“The other issue is with regards to regulations. For example, offshore banking should be regulated according to the guidelines and regulations set out by the relevant authority. Thereafter Parliamentary approval should be sought. But now, the President has the authority to regulate,” he added.
“Financial regulation is important because we need to attract leading banks in the world. But if they are to setup an offshore account they need to be clear that a proper financial regulation is taking place in this dedicated zone. This regulation happens via the Central Bank. But now it happens through this Commission. The problem is whether they would open an account in a place where they cannot place their trust.” he said.
The draft states that the President can draft laws with regards to offshore banking. According to this Act the finance minister can issue a permit. Then there are orders such as amending, dismissing the permit which are done by the Central Bank. But these are now being done by the Commission. This poses a question on the transparency of regulating these processes. We believe that the powers vested on the Commission will make this an unsuccessful venture and will have a long-term impact on the entire country.” he added.
“1115 acres come under the purview of the Commission appointed by the President. Sri Lankans are also subject to paying a tax the moment they purchase an item from the Port City and moves inland. This happens only if a person moves from one country
to the other”
JVP Leader Anura Kumara Dissanayake
process must be defeated
In his comments, People’s Liberation Front (JVP) Leader Anura Kumara Dissanayake claimed that the Port City Economic Commission Bill violates the Constitution as well as several important laws in the country. “On the other hand, seven enactments will also have no application within the area of authority of the Colombo Port City. No provincial or district council has authority over this area including Colombo. 1115 acres come under the purview of the Commission appointed by the President. Sri Lankans are also subject to paying a tax the moment they purchase an item from the Port City and moves inland. This happens only if a person moves from one country to the other.” said Dissanayake.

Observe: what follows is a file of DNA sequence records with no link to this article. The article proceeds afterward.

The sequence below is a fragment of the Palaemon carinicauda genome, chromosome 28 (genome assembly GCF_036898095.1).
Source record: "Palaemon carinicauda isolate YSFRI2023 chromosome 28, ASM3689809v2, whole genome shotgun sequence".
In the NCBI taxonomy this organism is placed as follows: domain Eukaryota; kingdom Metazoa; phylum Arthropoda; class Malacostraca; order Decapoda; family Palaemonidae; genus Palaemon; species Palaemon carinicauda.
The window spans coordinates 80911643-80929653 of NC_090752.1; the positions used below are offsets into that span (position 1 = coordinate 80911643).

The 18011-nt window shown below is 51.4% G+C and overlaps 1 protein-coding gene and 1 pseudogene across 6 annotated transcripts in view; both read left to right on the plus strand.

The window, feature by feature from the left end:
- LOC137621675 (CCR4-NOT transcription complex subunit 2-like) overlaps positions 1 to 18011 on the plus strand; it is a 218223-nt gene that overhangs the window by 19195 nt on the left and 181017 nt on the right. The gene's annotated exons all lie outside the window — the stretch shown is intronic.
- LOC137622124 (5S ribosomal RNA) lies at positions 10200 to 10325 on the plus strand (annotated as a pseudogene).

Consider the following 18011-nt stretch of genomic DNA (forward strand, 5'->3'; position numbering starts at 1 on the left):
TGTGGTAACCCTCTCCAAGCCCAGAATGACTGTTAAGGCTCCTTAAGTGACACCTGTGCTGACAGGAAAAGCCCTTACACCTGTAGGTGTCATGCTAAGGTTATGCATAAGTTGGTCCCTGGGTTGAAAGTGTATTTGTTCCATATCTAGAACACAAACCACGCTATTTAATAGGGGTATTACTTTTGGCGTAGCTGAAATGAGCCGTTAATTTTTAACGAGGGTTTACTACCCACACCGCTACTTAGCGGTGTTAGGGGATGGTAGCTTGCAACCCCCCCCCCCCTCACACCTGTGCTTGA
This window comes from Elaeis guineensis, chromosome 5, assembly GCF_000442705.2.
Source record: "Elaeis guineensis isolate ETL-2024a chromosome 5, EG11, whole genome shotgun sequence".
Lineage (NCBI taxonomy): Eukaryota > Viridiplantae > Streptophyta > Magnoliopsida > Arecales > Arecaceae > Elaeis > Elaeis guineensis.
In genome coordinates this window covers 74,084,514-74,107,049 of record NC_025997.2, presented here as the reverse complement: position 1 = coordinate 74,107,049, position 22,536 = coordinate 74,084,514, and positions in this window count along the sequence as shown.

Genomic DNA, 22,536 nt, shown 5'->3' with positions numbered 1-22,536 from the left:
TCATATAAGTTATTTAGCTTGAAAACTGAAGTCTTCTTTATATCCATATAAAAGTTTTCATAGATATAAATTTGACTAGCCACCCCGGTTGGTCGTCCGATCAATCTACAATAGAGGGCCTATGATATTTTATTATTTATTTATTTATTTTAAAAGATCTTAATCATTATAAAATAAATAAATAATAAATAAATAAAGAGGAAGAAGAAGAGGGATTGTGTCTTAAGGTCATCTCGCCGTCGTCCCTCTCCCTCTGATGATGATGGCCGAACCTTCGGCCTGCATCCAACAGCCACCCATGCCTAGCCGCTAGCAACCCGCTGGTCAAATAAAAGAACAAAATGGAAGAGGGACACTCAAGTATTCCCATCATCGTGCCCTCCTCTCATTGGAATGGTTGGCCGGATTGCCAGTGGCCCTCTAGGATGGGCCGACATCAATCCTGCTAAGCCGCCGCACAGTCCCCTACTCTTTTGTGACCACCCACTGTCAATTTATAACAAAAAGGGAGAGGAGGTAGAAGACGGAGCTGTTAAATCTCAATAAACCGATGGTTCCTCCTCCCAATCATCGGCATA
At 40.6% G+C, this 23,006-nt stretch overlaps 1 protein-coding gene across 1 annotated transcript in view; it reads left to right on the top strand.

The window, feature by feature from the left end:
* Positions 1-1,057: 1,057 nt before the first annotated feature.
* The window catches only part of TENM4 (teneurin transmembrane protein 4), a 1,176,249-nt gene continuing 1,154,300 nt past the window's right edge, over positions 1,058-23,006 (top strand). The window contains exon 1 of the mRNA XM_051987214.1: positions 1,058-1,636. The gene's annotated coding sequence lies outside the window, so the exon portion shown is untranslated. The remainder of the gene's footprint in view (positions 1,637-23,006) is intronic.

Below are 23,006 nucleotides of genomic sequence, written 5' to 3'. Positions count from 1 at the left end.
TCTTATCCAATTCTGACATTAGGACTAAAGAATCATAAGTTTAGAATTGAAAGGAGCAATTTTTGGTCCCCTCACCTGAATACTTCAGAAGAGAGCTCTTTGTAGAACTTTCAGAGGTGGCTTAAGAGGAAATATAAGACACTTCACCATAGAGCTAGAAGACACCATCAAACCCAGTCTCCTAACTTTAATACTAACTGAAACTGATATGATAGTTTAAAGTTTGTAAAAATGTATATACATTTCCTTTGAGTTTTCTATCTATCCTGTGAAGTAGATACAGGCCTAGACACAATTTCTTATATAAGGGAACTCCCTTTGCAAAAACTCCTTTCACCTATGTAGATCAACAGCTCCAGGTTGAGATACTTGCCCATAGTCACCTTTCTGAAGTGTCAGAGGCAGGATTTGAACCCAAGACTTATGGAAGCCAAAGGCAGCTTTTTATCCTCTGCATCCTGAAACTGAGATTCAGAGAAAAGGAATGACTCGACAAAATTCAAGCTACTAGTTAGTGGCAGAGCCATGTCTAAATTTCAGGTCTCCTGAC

“Referring to the Acts that are being exempted Dissanayake said that there are two Acts in Sri Lanka; the Board of Investment Act and the Strategic Development Act. Those bills allow huge tax breaks. It was under this that the Rajapaksa’s gave tax relief to the Shangri-La Hotel for 25 years and Ranil gave tax relief to the Chinese company in the sale of the Hambantota port. Despite having these acts, they have not been applied and a large number of privileges have been granted under a commission similar to power of a state.
“Only foreigners can invest in this Port City. It has indirectly prevented Sri Lankan businessmen from investing. That is by informing that only those who raise those funds from abroad can invest here. In a nutshell, this is a separate state.
“This Commission has special financial powers and a separate fund. Government revenue is added to the Consolidated Fund. Parliamentary approval is required to obtain money from it. But the Port City Economic Commission can maintain a separate fund outside of it that does not require parliamentary approval.